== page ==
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BW Businessworld

A Fair Edge To Business

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Today organisations world over are emphasising the importance of a gender balanced workforce. This emphasis of including a balanced ratio of women in the workforce is essentially pronounced through a multitude of HR policies. Though individual organisations have their signature approach in terms of creating gender neutral work environments there are certain broad hallmarks that characterise these organisations.   

Firstly gender neutral organisations are conscientious about providing equal opportunities to men and women. There is psychological evidence that women are predisposed with a set of qualities that place them in a winning stead as far as certain organisational roles are concerned. For instance women have an inherent sense of empathy that auger well in positions pertaining to corporate social responsibility and human resource development and management. At one important level ender neutral organisations are essentially those organisations that on one hand support more avenues that can translate to fulfilling careers for women. They also score high in terms of offering training and mentoring programmes that are tailored to meet specific needs. 

Study after study shows that having more women in the boardroom improves corporate financial performance. Companies with more women on boards far outperform those companies with fewer women directors: by 66 per cent return on invested capital of companies, 53 per cent return on equity, and 42 per cent return on sales between 2001 and 2004, according to Catalyst, a diversity organisation 
Further there are enough studies to suggest that women have a set of leadership styles that in turn translate to a beneficial equation for the progressive minded organisations of today which thrive on innovation and are constantly seeking newer and more effective management styles. For instance women core higher than men in areas such as participative decision-making, mentoring and coaching, defining expectations and offering rewards, inspiring peers and taking the mantle of role model. These facts clearly portend to the fact that women are endowed with certain unique leadership traits. Consequently organisations that want to truly qualify as gender neutral organisations need to recognise this fact and have structured leadership succession programmes for the benefit of aspiring women leaders.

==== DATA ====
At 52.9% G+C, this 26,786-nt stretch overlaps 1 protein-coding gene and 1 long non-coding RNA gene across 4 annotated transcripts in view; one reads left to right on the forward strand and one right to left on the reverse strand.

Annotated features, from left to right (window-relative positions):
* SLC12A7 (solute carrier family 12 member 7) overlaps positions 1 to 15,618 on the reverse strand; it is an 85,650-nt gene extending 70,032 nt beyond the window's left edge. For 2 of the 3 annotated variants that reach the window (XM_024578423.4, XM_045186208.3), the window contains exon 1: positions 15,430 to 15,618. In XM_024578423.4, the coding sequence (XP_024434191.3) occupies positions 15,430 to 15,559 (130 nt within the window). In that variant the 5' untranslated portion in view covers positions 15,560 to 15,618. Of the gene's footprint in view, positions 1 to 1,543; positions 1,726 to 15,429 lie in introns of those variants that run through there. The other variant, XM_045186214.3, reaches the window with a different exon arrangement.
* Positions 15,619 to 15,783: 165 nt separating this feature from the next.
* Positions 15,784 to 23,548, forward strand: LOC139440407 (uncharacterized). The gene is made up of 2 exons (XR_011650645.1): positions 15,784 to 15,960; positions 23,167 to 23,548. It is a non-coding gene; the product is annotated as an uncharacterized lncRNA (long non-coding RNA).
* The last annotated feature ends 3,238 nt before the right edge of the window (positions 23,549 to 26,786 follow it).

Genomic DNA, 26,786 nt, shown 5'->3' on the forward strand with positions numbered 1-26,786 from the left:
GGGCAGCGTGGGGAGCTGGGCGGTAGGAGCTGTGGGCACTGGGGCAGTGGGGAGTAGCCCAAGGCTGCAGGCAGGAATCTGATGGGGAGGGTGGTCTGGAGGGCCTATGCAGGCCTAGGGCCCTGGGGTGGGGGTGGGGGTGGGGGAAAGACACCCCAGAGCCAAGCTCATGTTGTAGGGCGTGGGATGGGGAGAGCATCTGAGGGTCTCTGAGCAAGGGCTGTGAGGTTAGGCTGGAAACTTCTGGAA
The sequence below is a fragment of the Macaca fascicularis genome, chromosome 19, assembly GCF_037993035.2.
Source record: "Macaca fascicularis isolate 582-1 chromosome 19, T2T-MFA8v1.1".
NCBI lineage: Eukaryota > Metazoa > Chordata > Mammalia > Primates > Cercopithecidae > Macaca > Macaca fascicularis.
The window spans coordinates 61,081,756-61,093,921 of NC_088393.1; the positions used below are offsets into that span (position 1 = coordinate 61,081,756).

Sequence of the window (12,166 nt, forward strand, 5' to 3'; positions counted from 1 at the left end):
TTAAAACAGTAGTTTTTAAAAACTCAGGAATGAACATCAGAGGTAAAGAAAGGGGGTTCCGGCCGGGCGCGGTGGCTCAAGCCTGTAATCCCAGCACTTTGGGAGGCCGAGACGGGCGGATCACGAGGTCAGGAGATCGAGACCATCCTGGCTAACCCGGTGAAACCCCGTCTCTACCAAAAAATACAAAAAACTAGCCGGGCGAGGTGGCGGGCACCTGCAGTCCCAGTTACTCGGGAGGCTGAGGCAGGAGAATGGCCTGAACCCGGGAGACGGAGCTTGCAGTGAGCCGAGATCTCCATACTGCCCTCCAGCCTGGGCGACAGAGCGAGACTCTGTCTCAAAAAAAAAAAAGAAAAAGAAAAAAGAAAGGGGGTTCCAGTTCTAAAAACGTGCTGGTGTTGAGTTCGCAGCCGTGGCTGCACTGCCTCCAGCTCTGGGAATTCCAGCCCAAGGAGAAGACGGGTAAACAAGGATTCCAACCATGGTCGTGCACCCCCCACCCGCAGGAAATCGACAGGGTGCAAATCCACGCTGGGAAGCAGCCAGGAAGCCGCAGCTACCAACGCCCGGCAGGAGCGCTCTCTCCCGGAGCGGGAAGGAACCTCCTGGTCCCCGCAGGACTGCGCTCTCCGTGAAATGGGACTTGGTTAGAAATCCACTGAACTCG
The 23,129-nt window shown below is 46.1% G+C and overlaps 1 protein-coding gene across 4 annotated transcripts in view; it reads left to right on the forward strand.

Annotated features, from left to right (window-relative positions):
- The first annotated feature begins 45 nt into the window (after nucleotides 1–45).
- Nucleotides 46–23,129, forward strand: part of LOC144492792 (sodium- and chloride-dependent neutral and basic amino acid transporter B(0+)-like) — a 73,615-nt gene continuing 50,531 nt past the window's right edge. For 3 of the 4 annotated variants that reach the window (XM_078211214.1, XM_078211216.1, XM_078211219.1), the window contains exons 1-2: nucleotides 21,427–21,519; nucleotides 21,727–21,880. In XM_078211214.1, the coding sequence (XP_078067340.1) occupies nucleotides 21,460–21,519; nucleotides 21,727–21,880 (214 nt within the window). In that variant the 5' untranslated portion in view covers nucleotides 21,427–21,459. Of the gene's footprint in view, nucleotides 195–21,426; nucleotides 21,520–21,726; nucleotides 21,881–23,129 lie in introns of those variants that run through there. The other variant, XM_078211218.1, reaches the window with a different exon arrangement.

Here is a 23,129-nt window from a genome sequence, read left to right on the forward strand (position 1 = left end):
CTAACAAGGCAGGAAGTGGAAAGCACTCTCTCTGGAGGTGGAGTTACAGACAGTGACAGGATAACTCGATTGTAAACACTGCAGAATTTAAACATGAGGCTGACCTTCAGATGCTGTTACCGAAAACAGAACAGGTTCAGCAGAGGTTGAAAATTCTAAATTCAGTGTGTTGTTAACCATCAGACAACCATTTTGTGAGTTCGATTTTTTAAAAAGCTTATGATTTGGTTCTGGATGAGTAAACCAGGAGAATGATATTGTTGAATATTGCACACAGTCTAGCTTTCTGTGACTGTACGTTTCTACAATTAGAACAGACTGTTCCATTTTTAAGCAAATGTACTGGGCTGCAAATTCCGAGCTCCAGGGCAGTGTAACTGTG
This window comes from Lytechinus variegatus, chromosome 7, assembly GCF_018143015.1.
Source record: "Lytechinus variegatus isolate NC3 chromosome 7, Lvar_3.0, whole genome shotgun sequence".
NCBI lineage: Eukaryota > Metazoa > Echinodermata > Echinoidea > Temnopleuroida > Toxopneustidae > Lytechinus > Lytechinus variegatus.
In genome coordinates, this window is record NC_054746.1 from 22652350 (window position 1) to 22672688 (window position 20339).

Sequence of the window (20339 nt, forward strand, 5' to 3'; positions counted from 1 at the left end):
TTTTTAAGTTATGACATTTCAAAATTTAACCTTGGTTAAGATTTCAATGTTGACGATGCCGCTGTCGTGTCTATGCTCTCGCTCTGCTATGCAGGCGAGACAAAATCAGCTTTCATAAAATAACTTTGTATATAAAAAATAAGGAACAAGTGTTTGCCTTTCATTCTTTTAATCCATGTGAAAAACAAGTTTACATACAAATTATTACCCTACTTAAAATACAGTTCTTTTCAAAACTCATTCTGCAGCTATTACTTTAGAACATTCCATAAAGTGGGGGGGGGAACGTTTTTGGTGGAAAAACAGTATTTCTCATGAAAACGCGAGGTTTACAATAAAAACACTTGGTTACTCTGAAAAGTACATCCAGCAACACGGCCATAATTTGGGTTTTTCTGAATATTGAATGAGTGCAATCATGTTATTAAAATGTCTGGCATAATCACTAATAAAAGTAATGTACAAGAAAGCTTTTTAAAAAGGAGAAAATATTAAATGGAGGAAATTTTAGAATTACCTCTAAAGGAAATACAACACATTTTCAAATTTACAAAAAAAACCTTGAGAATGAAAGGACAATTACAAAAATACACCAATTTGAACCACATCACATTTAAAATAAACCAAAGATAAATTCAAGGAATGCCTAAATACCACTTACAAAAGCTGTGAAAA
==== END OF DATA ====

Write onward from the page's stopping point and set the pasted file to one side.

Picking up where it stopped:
Further organisations that are genuinely inspired by gender balance imperatives are the ones that champion transparency in the decision making process so that all employees irrespective of their gender feel valued in the organisation. Moreover such organisations are sensitive to the unique challenges faced by a woman and hence provision flexible timings and virtual work environments that in turn considerably help in easing the pressures of work life. 

Another distinguishing hallmark of gender sensitive organisations is that they provide ample opportunities for women to network both within the organisation as well as outside of it in the business ecosystem. This is done both with the objective of helping them establish their professional credentials and identifying new people, causes and opportunities that can absorb their interests and potential. One simple way through which organisations can help women increase their network is by placing them in charge of new organisational initiatives. This approach automatically increases the scope of interaction with a greater number of colleagues. 

There are some networks in companies that are only cater to women. It is advisable to run these  networks through men and not  women. This is one way of ensuring that the issues of women employees are understood by their male counteraprts. More usually than not when there are male champions of women centric networks the potential of women and their issues are better understood. This invariably leads to the creation of a humane and sensitive work environment. 

It is not just enough for organisations to take a stand on gender equality. Women themselves have to be assertive in terms of their rights and prospects at the workplace. They need to ascertain their unique skills and aptitudes and be clear about their professional goals and expectations. This clarity will help them determine the exact support that they require from the organisation (in terms of training etc) and enable them to be more convincing and assertive while asking for the same. Women should also be conscientious of sharpening their negotiation skills to reach senior leadership positions. It is also advisable to find mentors and learn from experience sharing. Last but not the least they should always be forthcoming in terms of learning new skills and accepting fresh career challenges. 

The author is Associate Vice President - Diversity & Sustainability at HCL Technologies


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